Apr 12, 2009

Tokyo Fiancee by Amelie Nothomb. book review

Tokyo Fiancee
Amelie Nothomb writes this as a work of fiction, though the main character has her name and Belgian background.

Tokyo Fiancee begins in 1989 when Amelie, who was born in Japan and lived five years there, returns to Tokyo to learn the language and reacquaint herself with the country.

What better way to accomplish this than to get a Japanese boyfriend? Though this was not a plan, Amelie becomes involved with her student, Rinri, a university student whom she tutors in French. The book covers Rinri's cross-cultural friendship with Amelie, and his courtship, which includes trips to different tourist sites in Japan, including a climb of Mt. Fuji to watch the sunrise, and several luxurious days on the island of Sado.

Only age 21 when she returns to Japan for the first time since her childhood, Amelie has all the vigor and impatience of youth and tells Rinri she is energized by tall mountains and heights. Thus her solo foray into snowy mountains, where she gets lost and barely survives an overnight blizzard.

How does this show of independence sit with Rinri, who has given her an engagement ring and gotten the approval of both sets of parents for their eventual marriage?

I enjoyed the insights into Japanese culture and food, the depiction of the gentlemanly Rinri, and the way that Amelie is able to handle cultural differences while at the same time trying to become more Japanese. There is a lot of good natured humor and the book is easy reading. I finished it in three sittings. I enjoyed it but the ending left me wondering a little....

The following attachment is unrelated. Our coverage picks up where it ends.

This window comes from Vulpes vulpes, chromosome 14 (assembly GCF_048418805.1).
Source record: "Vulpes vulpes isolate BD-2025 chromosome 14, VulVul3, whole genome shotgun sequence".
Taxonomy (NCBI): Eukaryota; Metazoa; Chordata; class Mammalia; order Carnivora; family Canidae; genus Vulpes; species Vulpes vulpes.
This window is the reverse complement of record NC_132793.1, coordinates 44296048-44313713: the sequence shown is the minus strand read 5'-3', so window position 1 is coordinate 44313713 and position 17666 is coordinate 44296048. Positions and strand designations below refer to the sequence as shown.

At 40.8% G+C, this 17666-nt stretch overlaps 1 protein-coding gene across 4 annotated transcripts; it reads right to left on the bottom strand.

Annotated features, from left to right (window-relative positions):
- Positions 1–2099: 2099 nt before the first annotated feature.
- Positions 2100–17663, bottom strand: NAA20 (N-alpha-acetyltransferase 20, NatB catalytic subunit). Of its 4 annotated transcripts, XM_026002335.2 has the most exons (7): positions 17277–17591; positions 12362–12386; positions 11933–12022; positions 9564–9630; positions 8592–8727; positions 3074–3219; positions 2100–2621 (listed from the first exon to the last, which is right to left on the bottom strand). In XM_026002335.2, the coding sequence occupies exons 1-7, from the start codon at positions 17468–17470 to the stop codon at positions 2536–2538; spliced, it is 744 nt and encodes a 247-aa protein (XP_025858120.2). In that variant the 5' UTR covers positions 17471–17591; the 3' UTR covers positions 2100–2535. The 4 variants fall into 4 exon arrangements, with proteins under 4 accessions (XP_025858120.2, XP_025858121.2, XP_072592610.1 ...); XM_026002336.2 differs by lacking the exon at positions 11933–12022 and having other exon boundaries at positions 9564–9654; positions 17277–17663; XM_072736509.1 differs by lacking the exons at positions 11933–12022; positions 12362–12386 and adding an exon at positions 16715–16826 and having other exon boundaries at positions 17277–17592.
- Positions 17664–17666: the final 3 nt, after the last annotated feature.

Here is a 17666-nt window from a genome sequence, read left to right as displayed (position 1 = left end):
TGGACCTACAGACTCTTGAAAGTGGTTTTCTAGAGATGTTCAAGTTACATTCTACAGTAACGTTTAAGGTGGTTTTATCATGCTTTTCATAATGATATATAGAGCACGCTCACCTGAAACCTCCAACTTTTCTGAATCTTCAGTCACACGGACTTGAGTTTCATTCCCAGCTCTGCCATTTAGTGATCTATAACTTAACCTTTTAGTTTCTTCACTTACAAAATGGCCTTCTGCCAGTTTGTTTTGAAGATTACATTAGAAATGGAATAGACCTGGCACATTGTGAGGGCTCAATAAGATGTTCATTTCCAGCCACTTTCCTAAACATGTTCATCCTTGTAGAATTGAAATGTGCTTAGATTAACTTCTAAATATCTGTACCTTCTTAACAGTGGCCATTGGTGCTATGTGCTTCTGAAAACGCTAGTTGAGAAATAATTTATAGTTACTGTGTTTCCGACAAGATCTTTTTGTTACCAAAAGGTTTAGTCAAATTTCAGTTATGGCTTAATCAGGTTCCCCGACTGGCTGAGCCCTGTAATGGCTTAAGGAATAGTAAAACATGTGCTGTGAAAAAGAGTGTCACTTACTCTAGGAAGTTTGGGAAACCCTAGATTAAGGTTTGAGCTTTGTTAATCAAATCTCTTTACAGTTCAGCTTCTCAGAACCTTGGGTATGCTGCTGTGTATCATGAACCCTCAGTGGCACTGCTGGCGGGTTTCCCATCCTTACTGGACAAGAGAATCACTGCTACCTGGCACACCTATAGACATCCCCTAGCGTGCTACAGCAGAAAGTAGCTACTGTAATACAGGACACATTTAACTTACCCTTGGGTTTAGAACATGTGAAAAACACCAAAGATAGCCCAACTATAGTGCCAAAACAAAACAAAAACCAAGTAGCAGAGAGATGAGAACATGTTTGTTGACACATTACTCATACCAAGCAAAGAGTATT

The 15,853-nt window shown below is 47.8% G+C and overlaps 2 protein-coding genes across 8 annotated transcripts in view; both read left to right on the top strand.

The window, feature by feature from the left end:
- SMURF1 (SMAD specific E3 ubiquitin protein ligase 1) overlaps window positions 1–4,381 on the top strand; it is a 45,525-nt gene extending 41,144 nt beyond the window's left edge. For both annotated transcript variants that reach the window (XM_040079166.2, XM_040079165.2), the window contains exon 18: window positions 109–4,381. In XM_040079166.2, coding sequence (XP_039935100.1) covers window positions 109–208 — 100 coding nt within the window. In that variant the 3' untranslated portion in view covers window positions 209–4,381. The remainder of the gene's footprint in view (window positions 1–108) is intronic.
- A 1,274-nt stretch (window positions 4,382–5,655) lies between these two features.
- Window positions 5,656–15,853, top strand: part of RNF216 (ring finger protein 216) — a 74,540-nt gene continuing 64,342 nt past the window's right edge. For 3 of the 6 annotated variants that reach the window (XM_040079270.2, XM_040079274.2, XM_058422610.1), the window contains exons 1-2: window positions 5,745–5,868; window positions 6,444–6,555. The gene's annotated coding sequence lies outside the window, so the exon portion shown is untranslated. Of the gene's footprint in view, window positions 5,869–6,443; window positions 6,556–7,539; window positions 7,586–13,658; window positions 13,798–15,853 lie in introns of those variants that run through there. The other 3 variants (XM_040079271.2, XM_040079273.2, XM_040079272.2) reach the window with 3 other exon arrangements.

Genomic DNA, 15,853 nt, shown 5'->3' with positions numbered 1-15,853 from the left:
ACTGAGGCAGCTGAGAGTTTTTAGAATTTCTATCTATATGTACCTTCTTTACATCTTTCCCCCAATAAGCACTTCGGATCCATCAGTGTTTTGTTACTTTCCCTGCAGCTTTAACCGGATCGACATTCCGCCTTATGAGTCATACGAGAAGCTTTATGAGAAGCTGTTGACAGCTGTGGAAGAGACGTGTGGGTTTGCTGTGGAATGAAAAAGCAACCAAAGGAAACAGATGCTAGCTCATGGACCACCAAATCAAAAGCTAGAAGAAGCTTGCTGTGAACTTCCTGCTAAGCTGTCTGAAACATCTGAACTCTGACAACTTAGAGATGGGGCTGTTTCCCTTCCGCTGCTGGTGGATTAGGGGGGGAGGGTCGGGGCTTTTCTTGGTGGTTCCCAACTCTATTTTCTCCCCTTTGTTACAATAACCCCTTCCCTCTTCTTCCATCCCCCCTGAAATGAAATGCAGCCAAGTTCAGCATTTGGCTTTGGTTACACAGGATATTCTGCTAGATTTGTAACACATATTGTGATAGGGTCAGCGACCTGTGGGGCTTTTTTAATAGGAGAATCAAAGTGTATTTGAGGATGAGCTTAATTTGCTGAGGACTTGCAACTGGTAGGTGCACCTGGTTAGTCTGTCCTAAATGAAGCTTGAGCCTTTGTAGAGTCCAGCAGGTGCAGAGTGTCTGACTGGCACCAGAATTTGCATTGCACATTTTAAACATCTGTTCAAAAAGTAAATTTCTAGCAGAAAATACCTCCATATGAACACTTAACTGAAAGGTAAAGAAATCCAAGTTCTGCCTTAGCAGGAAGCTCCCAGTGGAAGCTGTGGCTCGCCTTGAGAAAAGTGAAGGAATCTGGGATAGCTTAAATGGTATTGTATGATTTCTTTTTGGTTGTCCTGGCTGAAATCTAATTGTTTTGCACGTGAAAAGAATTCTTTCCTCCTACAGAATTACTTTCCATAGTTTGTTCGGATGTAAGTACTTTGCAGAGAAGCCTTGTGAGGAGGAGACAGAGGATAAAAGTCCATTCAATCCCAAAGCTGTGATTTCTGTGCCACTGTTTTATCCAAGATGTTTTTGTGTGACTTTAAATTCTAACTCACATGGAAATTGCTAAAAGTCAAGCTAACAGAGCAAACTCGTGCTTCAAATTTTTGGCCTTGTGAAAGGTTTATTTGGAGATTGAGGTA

The descriptions of her mad rush up and down Mt. Fuji, the natural beauty of Japan, and her frankness about the culture also make the book worthwhile.

"While I waited, I was witness to an extraordinary sight. After midnight, luminous processions began to climb the mountain. Apparently, there were people courageous enough to attempt the ascent at night, no doubt to avoid spending too much time waiting for sunrise in the cold air. For no one should miss the ceremony of the sunrise."(p. 81)

(The novel is translated from the French by Alison Anderson, Europa editions).

Submitted for the Lost in Translation Reading Challenge.

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5 comments:

  1. Not the way I would go about it. Of course by reading it, she could come across differently. Seems to be in a rush.

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  2. Amelie is only 21 in the novel when she returns to Japan for the first time since her childhood. She has all the vigor and impatience of youth and says she is energized by tall mountains and heights. Thus her solo foray into snowy mountains, where she barely survives a blizzard.

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  3. I've added this to my tbr list now as well!!

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  4. I finished this book today and enjoyed it thoroughly! It was refreshing to get a European view of Japan.

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  5. When it comes to Amelie Nothomb I absolutely love her.

    I have read her in French for the most part (I am French) but also in English when I could not find it in the French language (I live in the States)

    Amelie has a style which is bitting, sarcastic, funny etc...and I do not see how it would translate well. So maybe it is lost in translation ( no pun intended) :D Still I will read her in English if I can't find her books in French

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